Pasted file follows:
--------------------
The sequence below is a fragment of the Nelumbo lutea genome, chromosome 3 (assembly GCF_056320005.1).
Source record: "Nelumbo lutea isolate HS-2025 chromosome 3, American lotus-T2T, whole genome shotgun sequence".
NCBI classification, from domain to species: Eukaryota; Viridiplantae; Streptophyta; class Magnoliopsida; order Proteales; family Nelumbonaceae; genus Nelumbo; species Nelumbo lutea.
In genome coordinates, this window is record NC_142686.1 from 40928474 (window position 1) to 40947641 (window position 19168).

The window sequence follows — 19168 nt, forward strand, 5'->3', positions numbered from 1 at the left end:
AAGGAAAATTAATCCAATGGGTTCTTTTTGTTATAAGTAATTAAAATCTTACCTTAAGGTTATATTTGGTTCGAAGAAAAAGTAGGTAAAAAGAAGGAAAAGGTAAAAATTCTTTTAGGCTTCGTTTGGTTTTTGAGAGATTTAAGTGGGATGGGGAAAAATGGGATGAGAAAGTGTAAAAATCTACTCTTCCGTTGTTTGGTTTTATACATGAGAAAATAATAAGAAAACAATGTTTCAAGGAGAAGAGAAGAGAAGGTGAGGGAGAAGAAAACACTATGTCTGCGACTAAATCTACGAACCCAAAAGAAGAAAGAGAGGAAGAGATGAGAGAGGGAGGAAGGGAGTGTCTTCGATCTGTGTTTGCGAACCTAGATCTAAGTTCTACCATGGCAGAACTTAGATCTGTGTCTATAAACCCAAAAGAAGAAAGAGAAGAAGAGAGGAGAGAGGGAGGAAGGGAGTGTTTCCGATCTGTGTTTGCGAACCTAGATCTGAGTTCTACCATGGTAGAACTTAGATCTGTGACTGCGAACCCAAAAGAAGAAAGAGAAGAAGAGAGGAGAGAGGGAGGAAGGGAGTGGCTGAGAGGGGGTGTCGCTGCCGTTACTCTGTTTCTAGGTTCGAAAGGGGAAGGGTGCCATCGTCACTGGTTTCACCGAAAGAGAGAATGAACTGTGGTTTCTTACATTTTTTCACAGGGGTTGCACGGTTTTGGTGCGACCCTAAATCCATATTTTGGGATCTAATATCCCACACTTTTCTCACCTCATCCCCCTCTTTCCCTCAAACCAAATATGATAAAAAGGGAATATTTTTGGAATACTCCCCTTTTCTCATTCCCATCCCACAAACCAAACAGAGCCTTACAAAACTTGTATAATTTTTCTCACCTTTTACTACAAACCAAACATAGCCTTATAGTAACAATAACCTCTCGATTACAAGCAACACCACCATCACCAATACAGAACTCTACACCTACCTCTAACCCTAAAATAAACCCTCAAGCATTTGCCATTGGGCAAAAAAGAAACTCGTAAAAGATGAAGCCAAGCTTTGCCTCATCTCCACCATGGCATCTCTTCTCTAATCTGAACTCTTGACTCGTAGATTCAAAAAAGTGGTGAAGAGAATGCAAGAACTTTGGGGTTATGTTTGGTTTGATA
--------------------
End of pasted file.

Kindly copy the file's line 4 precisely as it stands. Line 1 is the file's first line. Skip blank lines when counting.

In genome coordinates, this window is record NC_142686.1 from 40928474 (window position 1) to 40947641 (window position 19168).